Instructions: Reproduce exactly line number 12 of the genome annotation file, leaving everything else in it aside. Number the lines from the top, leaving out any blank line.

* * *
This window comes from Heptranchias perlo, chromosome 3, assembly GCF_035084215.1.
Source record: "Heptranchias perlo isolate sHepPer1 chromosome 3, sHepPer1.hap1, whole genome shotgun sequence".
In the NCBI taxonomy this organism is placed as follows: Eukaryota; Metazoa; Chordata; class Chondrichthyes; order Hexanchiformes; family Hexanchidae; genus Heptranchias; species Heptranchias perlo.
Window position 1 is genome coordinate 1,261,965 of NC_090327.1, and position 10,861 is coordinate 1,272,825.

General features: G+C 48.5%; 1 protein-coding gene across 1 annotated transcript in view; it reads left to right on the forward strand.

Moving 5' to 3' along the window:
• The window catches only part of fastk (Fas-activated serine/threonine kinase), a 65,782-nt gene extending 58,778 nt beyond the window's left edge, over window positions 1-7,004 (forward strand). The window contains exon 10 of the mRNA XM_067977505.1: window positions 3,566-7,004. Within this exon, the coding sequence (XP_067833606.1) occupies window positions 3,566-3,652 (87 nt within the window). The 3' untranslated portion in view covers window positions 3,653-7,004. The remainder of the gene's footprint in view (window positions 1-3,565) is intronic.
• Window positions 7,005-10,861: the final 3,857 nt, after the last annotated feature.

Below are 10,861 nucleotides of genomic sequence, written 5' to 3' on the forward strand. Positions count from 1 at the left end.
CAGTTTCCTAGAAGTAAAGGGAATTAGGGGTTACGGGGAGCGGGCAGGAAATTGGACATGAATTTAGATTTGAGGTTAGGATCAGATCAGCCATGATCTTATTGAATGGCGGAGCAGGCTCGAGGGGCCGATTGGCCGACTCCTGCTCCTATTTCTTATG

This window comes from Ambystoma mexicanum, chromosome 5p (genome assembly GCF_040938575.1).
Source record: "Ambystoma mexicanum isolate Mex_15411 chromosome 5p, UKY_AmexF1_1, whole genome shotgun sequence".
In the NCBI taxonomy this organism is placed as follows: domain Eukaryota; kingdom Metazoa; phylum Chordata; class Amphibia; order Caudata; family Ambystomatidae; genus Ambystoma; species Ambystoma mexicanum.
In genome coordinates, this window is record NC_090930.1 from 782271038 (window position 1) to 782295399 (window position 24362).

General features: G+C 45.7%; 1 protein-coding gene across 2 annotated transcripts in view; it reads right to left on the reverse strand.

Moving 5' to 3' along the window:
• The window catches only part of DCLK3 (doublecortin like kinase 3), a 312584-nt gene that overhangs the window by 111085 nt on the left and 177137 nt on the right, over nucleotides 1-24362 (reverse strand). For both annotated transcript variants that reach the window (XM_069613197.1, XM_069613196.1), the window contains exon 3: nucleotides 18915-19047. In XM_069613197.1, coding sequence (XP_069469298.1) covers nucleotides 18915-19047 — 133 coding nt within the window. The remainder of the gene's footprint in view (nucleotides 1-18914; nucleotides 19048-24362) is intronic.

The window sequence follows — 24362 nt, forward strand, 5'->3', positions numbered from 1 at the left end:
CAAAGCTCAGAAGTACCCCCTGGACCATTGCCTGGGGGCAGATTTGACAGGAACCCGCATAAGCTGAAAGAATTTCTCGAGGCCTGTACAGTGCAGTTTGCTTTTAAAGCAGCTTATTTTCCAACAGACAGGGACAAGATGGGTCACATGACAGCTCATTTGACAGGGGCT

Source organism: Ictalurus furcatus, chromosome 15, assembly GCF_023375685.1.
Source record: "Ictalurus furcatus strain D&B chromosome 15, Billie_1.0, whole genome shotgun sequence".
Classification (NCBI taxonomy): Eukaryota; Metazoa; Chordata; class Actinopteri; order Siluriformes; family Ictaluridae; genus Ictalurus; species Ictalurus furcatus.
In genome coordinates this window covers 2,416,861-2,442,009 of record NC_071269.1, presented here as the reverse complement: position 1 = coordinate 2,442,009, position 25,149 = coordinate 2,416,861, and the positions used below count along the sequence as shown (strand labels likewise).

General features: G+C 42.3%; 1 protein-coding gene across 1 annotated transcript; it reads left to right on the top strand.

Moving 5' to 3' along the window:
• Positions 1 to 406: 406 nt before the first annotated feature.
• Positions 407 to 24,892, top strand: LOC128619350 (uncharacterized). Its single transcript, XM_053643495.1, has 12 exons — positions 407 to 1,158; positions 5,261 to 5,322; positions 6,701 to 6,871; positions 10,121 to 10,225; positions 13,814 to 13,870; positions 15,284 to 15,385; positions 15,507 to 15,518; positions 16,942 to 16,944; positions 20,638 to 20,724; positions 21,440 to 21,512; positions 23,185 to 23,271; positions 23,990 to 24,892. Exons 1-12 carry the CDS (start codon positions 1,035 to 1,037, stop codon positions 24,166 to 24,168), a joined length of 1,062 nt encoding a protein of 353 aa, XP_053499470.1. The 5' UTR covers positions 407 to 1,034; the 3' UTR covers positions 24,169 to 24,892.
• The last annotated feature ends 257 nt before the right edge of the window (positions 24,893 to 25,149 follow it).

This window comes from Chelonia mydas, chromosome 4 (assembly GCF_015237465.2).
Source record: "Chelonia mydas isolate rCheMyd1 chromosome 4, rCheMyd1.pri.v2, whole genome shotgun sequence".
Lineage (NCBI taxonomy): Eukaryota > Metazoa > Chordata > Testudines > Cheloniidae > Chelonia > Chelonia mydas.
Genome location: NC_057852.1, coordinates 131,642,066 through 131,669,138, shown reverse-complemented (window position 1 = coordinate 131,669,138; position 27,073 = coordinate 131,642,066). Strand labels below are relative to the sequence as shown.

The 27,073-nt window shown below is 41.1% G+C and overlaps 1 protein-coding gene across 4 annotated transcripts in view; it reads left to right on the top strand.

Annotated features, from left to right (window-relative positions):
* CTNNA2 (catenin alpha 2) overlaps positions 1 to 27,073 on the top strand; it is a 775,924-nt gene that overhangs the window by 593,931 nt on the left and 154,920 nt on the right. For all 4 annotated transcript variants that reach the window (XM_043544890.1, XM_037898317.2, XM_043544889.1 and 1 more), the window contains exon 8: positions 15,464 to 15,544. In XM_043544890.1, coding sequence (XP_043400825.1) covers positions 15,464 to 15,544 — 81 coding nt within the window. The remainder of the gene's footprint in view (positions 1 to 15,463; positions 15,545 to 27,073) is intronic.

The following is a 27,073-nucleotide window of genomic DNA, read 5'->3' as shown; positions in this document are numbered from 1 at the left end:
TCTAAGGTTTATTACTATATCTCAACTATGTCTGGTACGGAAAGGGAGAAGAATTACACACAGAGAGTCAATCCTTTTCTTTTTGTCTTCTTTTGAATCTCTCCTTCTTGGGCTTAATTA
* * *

Source record: "Ambystoma mexicanum isolate Mex_15411 chromosome 5p, UKY_AmexF1_1, whole genome shotgun sequence".